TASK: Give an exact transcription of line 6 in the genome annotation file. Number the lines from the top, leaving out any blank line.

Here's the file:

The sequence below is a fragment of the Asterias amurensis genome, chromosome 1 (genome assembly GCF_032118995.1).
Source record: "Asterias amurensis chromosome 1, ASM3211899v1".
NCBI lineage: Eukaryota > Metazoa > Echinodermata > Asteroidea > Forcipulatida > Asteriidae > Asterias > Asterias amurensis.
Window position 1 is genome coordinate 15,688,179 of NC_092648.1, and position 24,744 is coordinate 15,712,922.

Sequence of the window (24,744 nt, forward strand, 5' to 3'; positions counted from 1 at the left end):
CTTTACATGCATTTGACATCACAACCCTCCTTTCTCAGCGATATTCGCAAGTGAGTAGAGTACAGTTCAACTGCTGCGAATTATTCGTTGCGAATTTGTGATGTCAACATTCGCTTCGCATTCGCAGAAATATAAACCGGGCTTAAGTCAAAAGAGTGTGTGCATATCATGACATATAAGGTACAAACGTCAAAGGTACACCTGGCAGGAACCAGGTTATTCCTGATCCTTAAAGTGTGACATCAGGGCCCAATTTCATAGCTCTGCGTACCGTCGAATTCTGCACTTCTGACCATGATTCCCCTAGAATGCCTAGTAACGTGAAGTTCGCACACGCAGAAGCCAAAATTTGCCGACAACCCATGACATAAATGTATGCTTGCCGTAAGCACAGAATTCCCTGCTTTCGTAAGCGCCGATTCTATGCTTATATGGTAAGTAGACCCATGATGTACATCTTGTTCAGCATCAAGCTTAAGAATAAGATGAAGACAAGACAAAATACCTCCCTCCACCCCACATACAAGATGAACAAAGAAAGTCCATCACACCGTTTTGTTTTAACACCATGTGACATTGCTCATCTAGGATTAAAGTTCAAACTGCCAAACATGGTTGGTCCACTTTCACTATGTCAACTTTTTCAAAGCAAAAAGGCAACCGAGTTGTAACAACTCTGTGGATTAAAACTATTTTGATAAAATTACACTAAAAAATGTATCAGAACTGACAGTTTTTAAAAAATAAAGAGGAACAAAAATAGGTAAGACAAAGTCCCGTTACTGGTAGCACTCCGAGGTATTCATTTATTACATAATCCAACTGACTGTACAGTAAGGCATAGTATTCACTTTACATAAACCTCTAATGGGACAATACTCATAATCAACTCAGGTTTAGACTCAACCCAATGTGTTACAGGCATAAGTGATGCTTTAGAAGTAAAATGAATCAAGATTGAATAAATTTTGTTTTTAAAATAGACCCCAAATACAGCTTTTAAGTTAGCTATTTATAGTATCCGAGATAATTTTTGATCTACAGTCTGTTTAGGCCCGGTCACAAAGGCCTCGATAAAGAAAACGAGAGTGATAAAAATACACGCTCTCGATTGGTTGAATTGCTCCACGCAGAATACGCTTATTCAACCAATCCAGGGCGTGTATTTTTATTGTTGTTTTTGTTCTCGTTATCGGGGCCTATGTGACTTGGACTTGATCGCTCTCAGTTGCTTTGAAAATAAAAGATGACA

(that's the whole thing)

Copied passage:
CTTTACATGCATTTGACATCACAACCCTCCTTTCTCAGCGATATTCGCAAGTGAGTAGAGTACAGTTCAACTGCTGCGAATTATTCGTTGCGAATTTGTGATGTCAACATTCGCTTCGCATTCGCAGAAATATAAACCGGGCTTAAGTCAAAAGAGTGTGTGCATATCATGACATATAAGGTACAAACGTCAAAGGTACACCTGGCAGGAACCAGGTTATTCCTGATCCTTAAAGTGTGACATCAGGGCCCAATTTCATAGCTCTGCGTACCGTCGAATTCTGCACTTCTGACCATGATTCCCCTAGAATGCCTAGTAACGTGAAGTTCGCACACGCAGAAGCCAAAATTTGCCGACAACCCATGACATAAATGTATGCTTGCCGTAAGCACAGAATTCCCTGCTTTCGTAAGCGCCGATTCTATGCTTATATGGTAAGTAGACCCATGATGTACATCTTGTTCAGCATCAAGCTTAAGAATAAGATGAAGACAAGACAAAATACCTCCCTCCACCCCACATACAAGATGAACAAAGAAAGTCCATCACACCGTTTTGTTTTAACACCATGTGACATTGCTCATCTAGGATTAAAGTTCAAACTGCCAAACATGGTTGGTCCACTTTCACTATGTCAACTTTTTCAAAGCAAAAAGGCAACCGAGTTGTAACAACTCTGTGGATTAAAACTATTTTGATAAAATTACACTAAAAAATGTATCAGAACTGACAGTTTTTAAAAAATAAAGAGGAACAAAAATAGGTAAGACAAAGTCCCGTTACTGGTAGCACTCCGAGGTATTCATTTATTACATAATCCAACTGACTGTACAGTAAGGCATAGTATTCACTTTACATAAACCTCTAATGGGACAATACTCATAATCAACTCAGGTTTAGACTCAACCCAATGTGTTACAGGCATAAGTGATGCTTTAGAAGTAAAATGAATCAAGATTGAATAAATTTTGTTTTTAAAATAGACCCCAAATACAGCTTTTAAGTTAGCTATTTATAGTATCCGAGATAATTTTTGATCTACAGTCTGTTTAGGCCCGGTCACAAAGGCCTCGATAAAGAAAACGAGAGTGATAAAAATACACGCTCTCGATTGGTTGAATTGCTCCACGCAGAATACGCTTATTCAACCAATCCAGGGCGTGTATTTTTATTGTTGTTTTTGTTCTCGTTATCGGGGCCTATGTGACTTGGACTTGATCGCTCTCAGTTGCTTTGAAAATAAAAGATGACA